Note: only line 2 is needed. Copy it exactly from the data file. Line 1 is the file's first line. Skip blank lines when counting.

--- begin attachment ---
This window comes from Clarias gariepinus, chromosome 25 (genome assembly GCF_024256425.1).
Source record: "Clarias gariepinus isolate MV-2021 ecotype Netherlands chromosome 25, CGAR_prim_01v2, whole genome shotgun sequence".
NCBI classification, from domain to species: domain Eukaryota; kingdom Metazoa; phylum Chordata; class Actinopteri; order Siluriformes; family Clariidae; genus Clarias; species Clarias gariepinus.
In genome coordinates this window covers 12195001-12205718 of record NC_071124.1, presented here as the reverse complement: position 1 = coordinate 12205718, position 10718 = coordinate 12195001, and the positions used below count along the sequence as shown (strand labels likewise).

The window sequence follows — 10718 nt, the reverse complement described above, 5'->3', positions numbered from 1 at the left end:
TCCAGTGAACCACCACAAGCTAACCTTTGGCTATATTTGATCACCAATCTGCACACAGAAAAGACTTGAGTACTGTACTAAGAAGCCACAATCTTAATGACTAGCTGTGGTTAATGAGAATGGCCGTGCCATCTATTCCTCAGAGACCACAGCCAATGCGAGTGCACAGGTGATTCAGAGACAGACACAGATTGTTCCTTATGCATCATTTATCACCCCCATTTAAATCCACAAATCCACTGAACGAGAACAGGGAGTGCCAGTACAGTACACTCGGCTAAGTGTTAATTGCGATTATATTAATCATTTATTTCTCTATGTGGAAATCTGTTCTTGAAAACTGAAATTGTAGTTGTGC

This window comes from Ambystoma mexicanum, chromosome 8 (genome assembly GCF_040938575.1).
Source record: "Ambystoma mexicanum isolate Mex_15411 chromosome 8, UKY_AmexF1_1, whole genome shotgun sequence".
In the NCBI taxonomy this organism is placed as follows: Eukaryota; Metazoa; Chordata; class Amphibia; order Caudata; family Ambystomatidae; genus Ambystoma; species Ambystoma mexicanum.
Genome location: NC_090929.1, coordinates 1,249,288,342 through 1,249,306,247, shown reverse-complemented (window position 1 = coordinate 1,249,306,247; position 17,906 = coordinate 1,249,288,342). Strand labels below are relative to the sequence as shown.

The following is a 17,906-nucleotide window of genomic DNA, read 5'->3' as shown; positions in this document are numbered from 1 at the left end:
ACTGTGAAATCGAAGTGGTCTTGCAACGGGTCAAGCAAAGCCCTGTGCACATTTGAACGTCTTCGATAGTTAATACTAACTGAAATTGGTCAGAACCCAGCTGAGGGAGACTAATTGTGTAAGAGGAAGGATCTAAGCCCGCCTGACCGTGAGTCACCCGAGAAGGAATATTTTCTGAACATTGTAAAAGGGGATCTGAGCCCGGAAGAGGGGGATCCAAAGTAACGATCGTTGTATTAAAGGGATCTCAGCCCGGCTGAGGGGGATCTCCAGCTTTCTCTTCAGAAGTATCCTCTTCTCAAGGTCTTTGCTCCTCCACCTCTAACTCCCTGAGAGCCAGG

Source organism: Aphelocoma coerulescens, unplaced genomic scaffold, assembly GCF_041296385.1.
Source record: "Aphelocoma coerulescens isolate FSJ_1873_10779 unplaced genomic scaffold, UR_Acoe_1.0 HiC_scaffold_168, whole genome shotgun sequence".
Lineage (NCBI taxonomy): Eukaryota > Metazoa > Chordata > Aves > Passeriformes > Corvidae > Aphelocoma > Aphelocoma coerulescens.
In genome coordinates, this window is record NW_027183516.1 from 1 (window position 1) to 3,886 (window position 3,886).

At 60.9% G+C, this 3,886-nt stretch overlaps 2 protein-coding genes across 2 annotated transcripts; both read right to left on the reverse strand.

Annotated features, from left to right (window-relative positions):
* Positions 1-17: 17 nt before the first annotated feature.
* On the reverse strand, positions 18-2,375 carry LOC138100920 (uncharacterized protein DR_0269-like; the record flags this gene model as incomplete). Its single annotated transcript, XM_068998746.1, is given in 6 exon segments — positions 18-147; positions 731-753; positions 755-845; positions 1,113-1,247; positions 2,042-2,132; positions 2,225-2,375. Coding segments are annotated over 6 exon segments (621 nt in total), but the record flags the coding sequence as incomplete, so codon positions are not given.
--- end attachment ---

Source record: "Clarias gariepinus isolate MV-2021 ecotype Netherlands chromosome 25, CGAR_prim_01v2, whole genome shotgun sequence".